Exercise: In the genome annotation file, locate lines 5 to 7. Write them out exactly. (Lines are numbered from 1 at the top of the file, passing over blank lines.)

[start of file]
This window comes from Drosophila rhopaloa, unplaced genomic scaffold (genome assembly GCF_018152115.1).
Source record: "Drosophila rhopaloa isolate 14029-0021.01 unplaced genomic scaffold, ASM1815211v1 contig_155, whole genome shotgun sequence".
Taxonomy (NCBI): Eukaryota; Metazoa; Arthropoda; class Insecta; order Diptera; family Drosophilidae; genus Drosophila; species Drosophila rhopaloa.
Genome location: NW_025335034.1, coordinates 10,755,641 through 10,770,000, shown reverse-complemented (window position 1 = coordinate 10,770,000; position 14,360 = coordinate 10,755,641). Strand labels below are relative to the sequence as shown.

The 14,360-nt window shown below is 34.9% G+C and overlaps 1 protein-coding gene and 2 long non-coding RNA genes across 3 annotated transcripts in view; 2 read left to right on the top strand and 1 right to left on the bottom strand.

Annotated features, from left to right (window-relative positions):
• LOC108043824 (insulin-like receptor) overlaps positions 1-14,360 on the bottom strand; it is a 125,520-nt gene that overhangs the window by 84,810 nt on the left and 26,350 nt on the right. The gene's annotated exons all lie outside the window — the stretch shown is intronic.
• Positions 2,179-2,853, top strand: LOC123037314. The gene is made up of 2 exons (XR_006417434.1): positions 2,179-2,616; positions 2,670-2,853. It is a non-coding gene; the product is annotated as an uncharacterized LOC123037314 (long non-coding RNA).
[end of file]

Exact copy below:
The 14,360-nt window shown below is 34.9% G+C and overlaps 1 protein-coding gene and 2 long non-coding RNA genes across 3 annotated transcripts in view; 2 read left to right on the top strand and 1 right to left on the bottom strand.

Annotated features, from left to right (window-relative positions):
• LOC108043824 (insulin-like receptor) overlaps positions 1-14,360 on the bottom strand; it is a 125,520-nt gene that overhangs the window by 84,810 nt on the left and 26,350 nt on the right. The gene's annotated exons all lie outside the window — the stretch shown is intronic.